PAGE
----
Political parties should be talking about assisted suicide

As readers will recall, the Supreme Court of Canada ruled Canada's absolute prohibition on physician assisted suicide was unconstitutional and gave Parliament one year to establish a new regime.

Come February, assisted suicide will be legal in Canada. As readers will recall, the Supreme Court of Canada ruled Canada’s absolute prohibition on physician assisted suicide was unconstitutional and gave Parliament one year to establish a new regime.

But so far-despite our being in the middle of an election-we have very little idea of what politicians intend to do about it, at least in any concrete terms.

The Conservatives have been most opaque calling it a “sensitive issue” with “deeply held beliefs on both sides” and promising further “study”. The Liberals and NDP have at least acknowledged their intention to respect the court’s decision but have declined to provide further details beyond a promise of consultation with experts, parliament and the public.

These attempts to punt this political football when there is a deadline looming are cowardly and ought to be unacceptable to Canadians.

There is a reason that the court gave the politicians time before its ruling came into effect. If Parliament fails to act we will soon have a situation somewhat like we have on abortion where the court’s decision essentially functions as the new law.

But there are differences between the two situations. Canada’s abortion law was struck down in its entirety. Whether you think that is the way it should be or you think that the lack of any law on the subject is an abomination, we can at least agree that the (lack of a) law is clear and straightforward to implement for abortion providers, police, prosecutors and lower court judges.

Physician assisted suicide is much more complex because the law isn’t gone in its entirety. It will still remain illegal to assist with a suicide in many circumstances. The court simply “read down” the law—meaning it outlined some limited circumstances where it would be legal to assist and sent the issue back to Parliament to sort out the details.

Doctors and the authorities could probably muddle through without further action from legislators but a clearer codified line with established procedures and safeguards would be of assistance to everyone. Criminal law is a subject that screams out for clarity.

Canadians should expect more from their politicians.

These are, after all, political parties that can deliver fully costed political platforms that purport to predict revenues based on models of economic growth. They are confident enough to make bold claims about reducing carbon dioxide emissions citing mechanisms, quantities and time frames.

But somehow providing straightforward answers on sticky moral issues is beyond their capacity.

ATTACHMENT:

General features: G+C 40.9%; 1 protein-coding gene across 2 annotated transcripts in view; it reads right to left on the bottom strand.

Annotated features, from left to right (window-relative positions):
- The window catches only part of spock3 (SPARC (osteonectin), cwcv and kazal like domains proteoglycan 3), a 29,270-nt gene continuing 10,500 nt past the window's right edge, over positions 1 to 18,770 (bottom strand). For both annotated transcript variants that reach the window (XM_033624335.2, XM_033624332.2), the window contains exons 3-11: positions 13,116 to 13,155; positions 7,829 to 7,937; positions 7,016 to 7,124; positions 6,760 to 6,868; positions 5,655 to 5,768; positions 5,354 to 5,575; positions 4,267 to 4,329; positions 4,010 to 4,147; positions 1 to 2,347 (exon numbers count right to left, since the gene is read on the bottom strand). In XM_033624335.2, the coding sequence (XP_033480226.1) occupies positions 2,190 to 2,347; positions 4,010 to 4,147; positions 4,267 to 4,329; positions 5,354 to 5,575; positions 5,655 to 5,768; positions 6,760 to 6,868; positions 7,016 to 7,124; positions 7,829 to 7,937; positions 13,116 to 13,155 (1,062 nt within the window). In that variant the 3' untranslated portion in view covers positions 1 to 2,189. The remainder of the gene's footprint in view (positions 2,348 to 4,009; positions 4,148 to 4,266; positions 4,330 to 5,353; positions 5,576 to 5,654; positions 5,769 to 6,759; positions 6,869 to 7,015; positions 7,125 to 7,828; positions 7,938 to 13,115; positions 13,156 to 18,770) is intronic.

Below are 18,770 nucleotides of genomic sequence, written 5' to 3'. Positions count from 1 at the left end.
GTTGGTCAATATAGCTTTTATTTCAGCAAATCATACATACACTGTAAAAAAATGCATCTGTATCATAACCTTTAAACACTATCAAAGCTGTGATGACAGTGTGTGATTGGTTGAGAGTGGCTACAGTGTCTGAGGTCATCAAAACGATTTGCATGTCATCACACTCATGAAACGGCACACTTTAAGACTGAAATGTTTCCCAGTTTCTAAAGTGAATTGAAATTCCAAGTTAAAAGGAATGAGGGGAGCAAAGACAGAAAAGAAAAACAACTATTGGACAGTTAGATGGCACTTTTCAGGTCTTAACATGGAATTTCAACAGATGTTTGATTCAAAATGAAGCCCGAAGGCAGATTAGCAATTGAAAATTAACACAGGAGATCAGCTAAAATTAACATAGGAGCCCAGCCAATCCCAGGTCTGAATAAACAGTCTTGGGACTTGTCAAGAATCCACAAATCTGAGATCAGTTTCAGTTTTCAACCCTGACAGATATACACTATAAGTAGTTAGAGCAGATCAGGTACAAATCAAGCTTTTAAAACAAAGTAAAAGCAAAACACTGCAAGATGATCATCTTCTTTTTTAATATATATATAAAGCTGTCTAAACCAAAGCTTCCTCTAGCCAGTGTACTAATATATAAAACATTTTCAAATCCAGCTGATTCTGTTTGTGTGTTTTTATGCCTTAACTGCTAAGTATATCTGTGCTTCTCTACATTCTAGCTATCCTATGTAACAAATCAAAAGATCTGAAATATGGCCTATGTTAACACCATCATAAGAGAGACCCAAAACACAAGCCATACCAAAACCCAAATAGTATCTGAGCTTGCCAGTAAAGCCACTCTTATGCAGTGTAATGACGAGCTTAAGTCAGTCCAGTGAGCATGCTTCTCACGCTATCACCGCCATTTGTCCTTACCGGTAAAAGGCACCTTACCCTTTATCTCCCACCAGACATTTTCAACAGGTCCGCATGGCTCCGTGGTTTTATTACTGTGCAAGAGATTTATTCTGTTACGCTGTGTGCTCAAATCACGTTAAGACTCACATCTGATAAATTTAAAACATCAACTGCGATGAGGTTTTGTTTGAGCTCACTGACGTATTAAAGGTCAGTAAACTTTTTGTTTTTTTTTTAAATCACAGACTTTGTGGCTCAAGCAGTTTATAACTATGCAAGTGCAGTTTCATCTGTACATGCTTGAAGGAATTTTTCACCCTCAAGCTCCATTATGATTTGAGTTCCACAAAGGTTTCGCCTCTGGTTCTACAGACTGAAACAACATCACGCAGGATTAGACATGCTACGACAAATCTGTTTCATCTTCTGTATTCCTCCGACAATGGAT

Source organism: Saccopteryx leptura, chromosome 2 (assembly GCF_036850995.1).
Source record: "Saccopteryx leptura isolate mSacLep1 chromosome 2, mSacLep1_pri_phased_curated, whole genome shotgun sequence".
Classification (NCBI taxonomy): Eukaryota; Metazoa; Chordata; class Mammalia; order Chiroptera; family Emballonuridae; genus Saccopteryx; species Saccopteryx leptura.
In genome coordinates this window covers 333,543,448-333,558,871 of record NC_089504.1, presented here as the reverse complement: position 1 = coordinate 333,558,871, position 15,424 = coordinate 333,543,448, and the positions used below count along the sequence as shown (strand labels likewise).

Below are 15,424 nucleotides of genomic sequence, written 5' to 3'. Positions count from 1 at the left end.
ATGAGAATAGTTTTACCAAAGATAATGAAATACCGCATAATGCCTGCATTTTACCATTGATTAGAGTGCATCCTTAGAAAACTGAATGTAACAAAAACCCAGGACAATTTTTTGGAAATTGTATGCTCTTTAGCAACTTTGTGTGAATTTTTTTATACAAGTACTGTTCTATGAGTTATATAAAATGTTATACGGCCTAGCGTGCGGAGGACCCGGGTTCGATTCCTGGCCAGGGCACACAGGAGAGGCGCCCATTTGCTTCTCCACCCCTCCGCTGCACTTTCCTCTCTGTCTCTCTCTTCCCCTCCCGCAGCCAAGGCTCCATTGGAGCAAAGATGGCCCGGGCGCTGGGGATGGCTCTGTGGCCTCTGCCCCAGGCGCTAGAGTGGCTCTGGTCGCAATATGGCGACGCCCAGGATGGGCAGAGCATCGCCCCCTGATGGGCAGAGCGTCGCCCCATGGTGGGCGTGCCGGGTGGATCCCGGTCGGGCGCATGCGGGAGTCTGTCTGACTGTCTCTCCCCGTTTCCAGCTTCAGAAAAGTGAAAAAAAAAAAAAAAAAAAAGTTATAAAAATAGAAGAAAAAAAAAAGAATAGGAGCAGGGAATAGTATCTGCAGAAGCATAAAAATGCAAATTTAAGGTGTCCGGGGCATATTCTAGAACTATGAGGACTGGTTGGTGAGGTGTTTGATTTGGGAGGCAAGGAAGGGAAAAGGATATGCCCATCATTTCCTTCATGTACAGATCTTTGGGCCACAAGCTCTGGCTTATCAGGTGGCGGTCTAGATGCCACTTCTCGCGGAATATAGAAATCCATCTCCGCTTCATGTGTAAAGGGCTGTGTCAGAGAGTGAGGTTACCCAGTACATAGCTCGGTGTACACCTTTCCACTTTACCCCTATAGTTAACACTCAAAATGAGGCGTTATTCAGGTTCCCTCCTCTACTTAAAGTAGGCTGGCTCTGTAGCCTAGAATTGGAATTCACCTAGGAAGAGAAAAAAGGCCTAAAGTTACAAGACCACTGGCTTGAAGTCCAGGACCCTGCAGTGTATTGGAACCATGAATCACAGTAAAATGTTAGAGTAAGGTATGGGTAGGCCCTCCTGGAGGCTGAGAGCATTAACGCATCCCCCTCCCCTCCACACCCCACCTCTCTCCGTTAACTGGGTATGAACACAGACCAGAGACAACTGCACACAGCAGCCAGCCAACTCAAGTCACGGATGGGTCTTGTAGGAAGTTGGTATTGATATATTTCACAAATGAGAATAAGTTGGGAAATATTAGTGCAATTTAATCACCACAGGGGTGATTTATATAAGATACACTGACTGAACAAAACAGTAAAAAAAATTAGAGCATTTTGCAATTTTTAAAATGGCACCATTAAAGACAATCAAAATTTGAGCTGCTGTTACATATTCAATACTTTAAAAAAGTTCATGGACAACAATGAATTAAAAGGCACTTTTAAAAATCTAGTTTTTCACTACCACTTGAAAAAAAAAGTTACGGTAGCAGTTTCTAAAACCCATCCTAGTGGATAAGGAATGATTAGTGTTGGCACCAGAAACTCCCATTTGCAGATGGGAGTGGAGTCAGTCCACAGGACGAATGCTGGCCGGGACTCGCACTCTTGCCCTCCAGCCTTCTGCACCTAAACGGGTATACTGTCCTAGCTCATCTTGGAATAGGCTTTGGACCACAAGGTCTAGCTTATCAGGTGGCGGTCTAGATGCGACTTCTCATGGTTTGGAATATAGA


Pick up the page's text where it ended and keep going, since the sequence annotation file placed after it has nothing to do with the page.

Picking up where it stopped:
Normally politicians have their minds made up and are eager to tell us what they think. But suddenly they have nothing to say and want to hear what the public thinks. If it wasn’t such an obviously cynical attempt to avoid offending anyone one almost feels like they’ve finally embraced the concept of participatory democracy.

Certainly there is a role for physicians and ethicists in sorting out various details and procedures, but all of us are capable of forming a reasoned opinion on assisted dying. Should assistance be offered for a “competent adult who is terminally ill, suffering unbearably and repeatedly asks for assistance to die.” as pollster Ipsos asked Canadians last fall? Or should the line be drawn elsewhere? Or is this an issue where Parliament should finally use the notwithstanding clause and override the court?

These questions and others are well within the competence of our politicians to answer right now.

In some sense maybe it is a good thing that this issue is not discussed in the context of an election. Politicians have hardly demonstrated themselves to be capable of acting like adults during campaigns. One can easily imagine how this discussion which deserves sensitive, calm, sober and rational debate could devolve into name calling and reductionist sloganeering.

But when it is a certainty that the next parliament will have to deal with the issue—even if dealing with it means doing nothing and letting the court fill the gap—it would be nice to know where everyone stands.

Many of us will someday either personally find ourselves in a position where we will either avail ourselves of the option of assisted dying or alternatively wish it was available. It is certainly a subject worthy of some debate during this campaign.

“We’ll figure out where we stand after the election” is hardly an answer that voters should tolerate. We certainly wouldn’t tolerate it on most other issues.

Kyle Carruthers is a born-and-raised Yukoner who lives and practises law in Whitehorse.